20 Careers With Plants to Consider If You Have a Green Thumb

Published January 5, 2022
The female gardener holds a pot of plants in the greenhouse

Are you looking for a way to leverage your green thumb into a career opportunity? There are a number of fun and interesting jobs that involve working with plants. Whether you love growing and caring for vegetables, flowers, houseplants, trees, or any other kinds of plants, there are many job options to consider.

Plants Jobs That Require a Degree

If you have a passion for science and love working with plants, there are several interesting occupations for you to consider. The jobs in this section require at least a bachelor's degree in a relevant field of study. Many require a master's degree or higher.

Horticulturist

Horticulturists use their scientific expertise to cultivate, grow, and propagate plants. There are many types of jobs in the horticulture field. Many horticulturists focus on agricultural work that focuses on improving the hardiness and yields of crops that produce fruits and vegetables. They also seek ways to improve the flavor of fruits and vegetables and seek to identify ways to optimize growing conditions. On average, horticulturists earn around $40,000 per year.

Botanist

Technician checking plants in the commercial greenhouse

Botanists are scientists who study various aspects of plants, including how they grow and impact the environment in which they exist. Some botanists focus on using plants to develop fuel or medicine, while others explore things like how to improve communities or ecosystems with native plants, or how to use plants to help decontaminate land or the overall environment. The average annual compensation for botanists is around $58,000 per year.

Conservation Scientist

If you love plants, chances are you're passionate about protecting the soil in which they grow. Conservation scientists focus on protecting the land where plants grow, along with other natural resources. They focus on protecting the earth's natural resources from being destroyed by manmade practices. Conservation scientists often work in forestry management and sustainable agriculture. The average pay for conservation scientists is around $64,000 per year.

Park Ranger

If you want to work in conservation but would rather be outdoors most of the time rather than working in a lab, consider a career as a park ranger. These jobs involve enforcing park regulations, maintaining park resources, and educating the public about the park's flora and fauna. Most park rangers work in state parks or federal parks. The average pay for park rangers varies based on your degree of education and your location.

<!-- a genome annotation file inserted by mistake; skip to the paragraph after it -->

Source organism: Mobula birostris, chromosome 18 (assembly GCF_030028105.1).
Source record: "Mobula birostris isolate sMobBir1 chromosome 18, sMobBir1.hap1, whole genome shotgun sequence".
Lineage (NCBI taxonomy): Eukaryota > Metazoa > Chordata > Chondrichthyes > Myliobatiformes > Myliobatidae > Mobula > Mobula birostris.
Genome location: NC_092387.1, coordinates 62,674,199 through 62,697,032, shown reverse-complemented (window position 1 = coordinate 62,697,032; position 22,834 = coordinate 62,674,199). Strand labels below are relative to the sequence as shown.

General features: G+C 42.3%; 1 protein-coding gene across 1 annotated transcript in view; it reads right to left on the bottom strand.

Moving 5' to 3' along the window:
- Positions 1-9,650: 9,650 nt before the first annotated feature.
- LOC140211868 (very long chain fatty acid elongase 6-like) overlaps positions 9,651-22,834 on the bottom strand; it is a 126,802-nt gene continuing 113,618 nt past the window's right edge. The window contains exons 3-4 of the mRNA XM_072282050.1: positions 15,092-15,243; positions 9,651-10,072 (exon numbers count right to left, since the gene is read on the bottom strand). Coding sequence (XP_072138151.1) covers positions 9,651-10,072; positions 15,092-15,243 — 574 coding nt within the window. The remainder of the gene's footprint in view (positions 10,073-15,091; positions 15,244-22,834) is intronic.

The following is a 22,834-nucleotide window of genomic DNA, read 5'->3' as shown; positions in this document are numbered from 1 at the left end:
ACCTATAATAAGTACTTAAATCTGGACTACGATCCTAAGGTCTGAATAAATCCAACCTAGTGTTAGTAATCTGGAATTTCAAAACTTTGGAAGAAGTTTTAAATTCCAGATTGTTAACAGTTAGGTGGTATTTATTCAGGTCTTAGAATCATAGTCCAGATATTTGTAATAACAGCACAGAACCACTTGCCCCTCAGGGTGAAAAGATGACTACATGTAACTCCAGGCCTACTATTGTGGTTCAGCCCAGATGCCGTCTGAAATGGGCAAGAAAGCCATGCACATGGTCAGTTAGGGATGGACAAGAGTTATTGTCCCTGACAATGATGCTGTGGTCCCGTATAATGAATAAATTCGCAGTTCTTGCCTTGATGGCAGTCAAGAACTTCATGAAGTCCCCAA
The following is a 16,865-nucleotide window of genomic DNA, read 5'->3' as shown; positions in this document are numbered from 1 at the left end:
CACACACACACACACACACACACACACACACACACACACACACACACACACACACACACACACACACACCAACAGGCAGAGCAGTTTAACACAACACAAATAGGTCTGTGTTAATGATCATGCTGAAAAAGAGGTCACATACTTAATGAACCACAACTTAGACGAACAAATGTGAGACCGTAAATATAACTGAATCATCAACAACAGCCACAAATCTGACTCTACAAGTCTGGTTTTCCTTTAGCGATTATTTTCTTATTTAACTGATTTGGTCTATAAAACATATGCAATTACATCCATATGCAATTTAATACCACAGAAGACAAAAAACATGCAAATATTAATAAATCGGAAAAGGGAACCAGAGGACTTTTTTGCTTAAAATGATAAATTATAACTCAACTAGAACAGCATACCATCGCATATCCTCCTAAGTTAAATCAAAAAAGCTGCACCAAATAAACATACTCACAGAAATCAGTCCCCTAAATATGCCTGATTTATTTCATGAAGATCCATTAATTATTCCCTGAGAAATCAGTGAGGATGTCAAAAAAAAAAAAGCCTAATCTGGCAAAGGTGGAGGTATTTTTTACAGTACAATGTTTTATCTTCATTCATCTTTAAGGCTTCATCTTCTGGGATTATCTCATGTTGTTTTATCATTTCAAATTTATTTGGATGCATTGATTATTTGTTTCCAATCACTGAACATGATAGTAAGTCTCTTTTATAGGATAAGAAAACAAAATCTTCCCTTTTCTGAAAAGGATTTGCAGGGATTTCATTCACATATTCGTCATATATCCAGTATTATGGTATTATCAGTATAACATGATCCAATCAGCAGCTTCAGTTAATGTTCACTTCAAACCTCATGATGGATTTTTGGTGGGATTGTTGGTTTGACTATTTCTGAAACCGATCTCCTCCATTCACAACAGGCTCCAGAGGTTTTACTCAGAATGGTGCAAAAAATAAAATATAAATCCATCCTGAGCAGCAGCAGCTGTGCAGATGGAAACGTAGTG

Naturopathic Doctor

Homeopathic Medicine

If you are passionate about the medicinal uses of plants and want to work in healthcare, consider becoming a doctor of naturopathic medicine. This requires an intensive, four-year graduate program at a naturopathic medical school that provides scientific education similar to what is taught in traditional medical school, as well as training on botanical and homeopathic medicine and the role of nutrition in wellness. The median pay for naturopathic doctors is around $82,000 per year.

Agriculture Educator

Some secondary schools and community colleges offer agricultural education programs that are taught by professional agriculture educators. Secondary school teachers must have a degree in agriculture education or a closely related field and hold state-specific teacher certification. Community college instructors do not have to be certified, but may need an advanced degree along with hands-on experience. The average pay for agriculture educators is around $46,000 per year.

Careers With Plants to Beautify Spaces

Quite a few careers involve using plants to beautify outdoor areas. Some of these jobs require degrees and involve design work, while others involve working with your hands and tools directly in the dirt.

Landscape Architect

Landscape architect drawing and colored pencils

Landscape architects are degreed, licensed professionals who design outdoor spaces. They actually do most of their work indoors, as they are responsible for deciding where and how plants should be placed in parks, commercial developments, and large upscale residential developments. The median pay for landscape architects is over $70,000 per year.

Landscape Designers

Landscape designers also work with clients to create beautiful settings through the use of plants. There is no specific degree or licensure required to work as a landscape designer. Landscape designers typically work with individual residential clients rather than large-scale projects that require the expertise of a landscape architect. The average pay for landscape designers is around $51,000 per year.

Landscapers

Landscapers cut grass and hedges, as well as install and maintain plants in the yards of residential and/or commercial clients. They sometimes implement plans drawn up by landscape designers, though they often simply put in plants as requested by the property owners for whom they are providing services. The average pay for landscapers is around $26,000 per year. Some landscapers are self-employed, though many work for landscaping companies.

Grounds Maintenance Workers

Grounds maintenance workers, also referred to as groundskeepers, are responsible for maintaining the outdoor areas parks, golf courses, sports facilities, municipal buildings, and office complexes. Others work in commercial settings, maintaining the grounds of apartments, condominiums, and shopping centers. The mean pay for grounds maintenance workers is around $32,000 per year.

Retail Jobs With Plants and Flowers

There are a number of ways to incorporate your passion for plants with a retail job. The following positions are ideal for people who enjoy working with members of the public and have a knack for taking care of plants that are available for customers to buy.